January 16, 2014
The New York Times, 01/16/2014
Armed vigilantes who have taken control of territory in lawless Michoacan state could turn into the very sort of organized crime forces they’re fighting, a Mexican official assigned to clean up the violence-wracked state said Thursday.
Alfredo Castillo, the federal government’s new envoy to coordinate security and development in the state, said the Knights Templar cartel that so-called self-defense groups are battling formed about 10 years ago with the same mission: to fight an incursion by the Zetas cartel.
November 5, 2013
The Latin Times, 11/05/2013
Over 300 racehorses were seized by the United States government in June of 2012 during a raid on a ranch belonging to the brother of a known Mexican drug lord. Jose Trevino Morales and another 14 people were charged with money laundering and using a quarter horse operation to move their illegal funds. Jose Trevino is the brother of Miguel Angel the former leader of the Zetas Cartel in Mexico. Angel was arrested earlier this year in Mexico. Trevino Morales was arrested in Texas and tried in an American court. He was sentenced to 20-years in prison.
November 4, 2013
BBC News, 11/3/2013
A film of a woman being beheaded in Mexico caused an international outcry in October when Facebook refused to remove it from its site. There have been hundreds of reports about the video – but why has no-one identified the victim in it?
August 7, 2013
By Steven Dudley, 8/7/2013
In this article, Steven Dudley, Director of InSight Crime and a former Wilson Center Fellow, suggests the Zetas dominance over the highly lucrative drug trafficking corridor through Nuevo Laredo will likely be seriously challenged in the wake to Miguel Treviño’s capture.
Even before Zetas’ leader Miguel “Z40″ Treviño’s surprising capture on July 16, Nuevo Laredo was slipping into a chaotic state of nearly constant dispute. Now Treviño’s brother, “Omar,” alias “Z42,” will have the almost impossible task of keeping it firmly under the group’s wing if the Zetas are to survive as an organization.
The Zetas consider Nuevo Laredo their home, perhaps now more than ever. They may have spread throughout the country and into foreign nations, most notably Guatemala, but their base remains Nuevo Laredo. It is where their model — control territory, extract rent, move drugs (in that order) — has its clearest manifestation. It is also their most important moneymaker, especially since they lost their grip on Mexico’s industrial hub, Monterrey, in recent months.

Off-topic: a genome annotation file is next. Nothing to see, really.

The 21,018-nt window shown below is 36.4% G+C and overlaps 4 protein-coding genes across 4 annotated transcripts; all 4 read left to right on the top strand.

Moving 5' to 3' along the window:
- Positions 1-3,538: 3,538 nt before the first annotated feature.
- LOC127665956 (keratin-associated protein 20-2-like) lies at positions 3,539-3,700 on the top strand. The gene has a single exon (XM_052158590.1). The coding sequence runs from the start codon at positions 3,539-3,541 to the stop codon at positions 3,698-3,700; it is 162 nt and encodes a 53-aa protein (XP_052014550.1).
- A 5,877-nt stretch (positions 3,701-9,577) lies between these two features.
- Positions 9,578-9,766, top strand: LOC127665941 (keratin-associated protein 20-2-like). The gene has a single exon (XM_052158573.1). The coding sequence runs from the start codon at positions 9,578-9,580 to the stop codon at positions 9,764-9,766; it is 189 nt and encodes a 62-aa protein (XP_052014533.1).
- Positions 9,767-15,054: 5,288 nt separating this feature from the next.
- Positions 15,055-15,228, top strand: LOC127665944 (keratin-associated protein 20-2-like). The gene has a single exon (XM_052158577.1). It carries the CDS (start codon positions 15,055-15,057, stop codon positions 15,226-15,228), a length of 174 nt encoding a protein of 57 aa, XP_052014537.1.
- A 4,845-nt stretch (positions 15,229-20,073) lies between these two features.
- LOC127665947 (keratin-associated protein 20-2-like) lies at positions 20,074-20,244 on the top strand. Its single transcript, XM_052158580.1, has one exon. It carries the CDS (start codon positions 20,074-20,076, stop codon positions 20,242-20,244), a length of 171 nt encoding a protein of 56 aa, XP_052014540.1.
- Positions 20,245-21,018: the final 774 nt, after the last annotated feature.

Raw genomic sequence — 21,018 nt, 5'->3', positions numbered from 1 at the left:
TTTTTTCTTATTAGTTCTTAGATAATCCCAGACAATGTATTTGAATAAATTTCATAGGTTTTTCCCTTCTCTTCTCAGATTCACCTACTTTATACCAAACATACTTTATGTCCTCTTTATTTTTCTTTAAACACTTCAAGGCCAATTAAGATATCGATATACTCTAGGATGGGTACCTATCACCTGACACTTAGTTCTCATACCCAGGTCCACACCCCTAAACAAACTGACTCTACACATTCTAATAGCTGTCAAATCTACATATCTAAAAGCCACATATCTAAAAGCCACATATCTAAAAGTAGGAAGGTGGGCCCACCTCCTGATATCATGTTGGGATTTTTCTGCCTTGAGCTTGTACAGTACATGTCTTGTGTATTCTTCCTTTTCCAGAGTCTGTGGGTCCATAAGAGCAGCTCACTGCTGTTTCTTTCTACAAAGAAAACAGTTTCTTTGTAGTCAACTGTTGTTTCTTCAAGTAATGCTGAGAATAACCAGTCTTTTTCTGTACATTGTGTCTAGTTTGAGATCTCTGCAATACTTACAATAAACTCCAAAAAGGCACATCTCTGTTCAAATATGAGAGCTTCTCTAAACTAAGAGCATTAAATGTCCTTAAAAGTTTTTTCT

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May 24, 2013
A Mexican drug cartel commander known as “Tweety Bird” pleaded guilty on Thursday in federal court in Washington to ordering the ambush and murder of U.S. immigration agents in 2011, according to U.S. officials. The plea related to a February 2011 incident when two “hit squads” from the Los Zetas drug cartel forced an armored U.S. government vehicle off a highway near Mexico City and surrounded it, federal prosecutors said.
Zetas commander Julian Zapata Espinoza, known as “El Piolin” (Tweety Bird), ordered U.S. Immigration and Customs Enforcement special agents Jaime Zapata and Victor Avila out of the car, said Acting Assistant Attorney General Mythili Raman of the U.S. Justice Department’s Criminal Division. When the agents refused, identifying themselves as American diplomats from the U.S. embassy, Espinoza ordered the gunmen to fire on the vehicle. Zapata was killed and Avila was seriously wounded but survived, officials said.
February 6, 2013
Animal Politico, 2/5/2013
Dos de los grandes cárteles de la droga que se creían al borde de la extinción, los Beltrán Leyva y el cártel del Golfo, han dado señales de vida en diversos territorios de México durante lo que va del presente año.
Analistas independientes y de la fuerza pública consultados por la agencia de seguridad InSight Crime destacaron que ambos cárteles – que se pensaba tambaleaban debido a luchas internas, la presión de las autoridades y ataques constantes de sus rivales – parecen estar resurgiendo.
November 30, 2012
It can be a little deceiving to think of Mexico’s drug cartels as simply gangsters. Instead, they’ve blurred boundaries between organized crime and quasi-military insurgents, seized swathes of territory and become some of the world’s most dangerous criminal gangs. They’ve also acquired plenty of firepower to back it up.
The Zetas are one of the most disruptive and aggressive of them all. Formed by ex-military men who became armed enforcers for the Gulf Cartel, the Zetas split with their former patrons nearly three years ago and have since become one of Mexico’s largest and most dangerous cartels. While most of those ex-military founding fathers of the cartel are now dead or in prison, they’ve retained a culture of military loyalties, if not so much the discipline and hierarchy. Or much in the way of taste. In September, Mexican police arrested Ramiro Pozos, the alleged leader of drug gang “The Resistance” and Zeta ally — with his gold- and silver-plated AK-47. Meanwhile, coming up on Saturday, incoming president Enrique Pena Nieto takes office, the first change in the presidency since the drug war exploded across the country more than six years ago. Aside from reducing the level of violence, one of his priorities will be wrenching back control of cartel territory, and putting it back under the control of the state.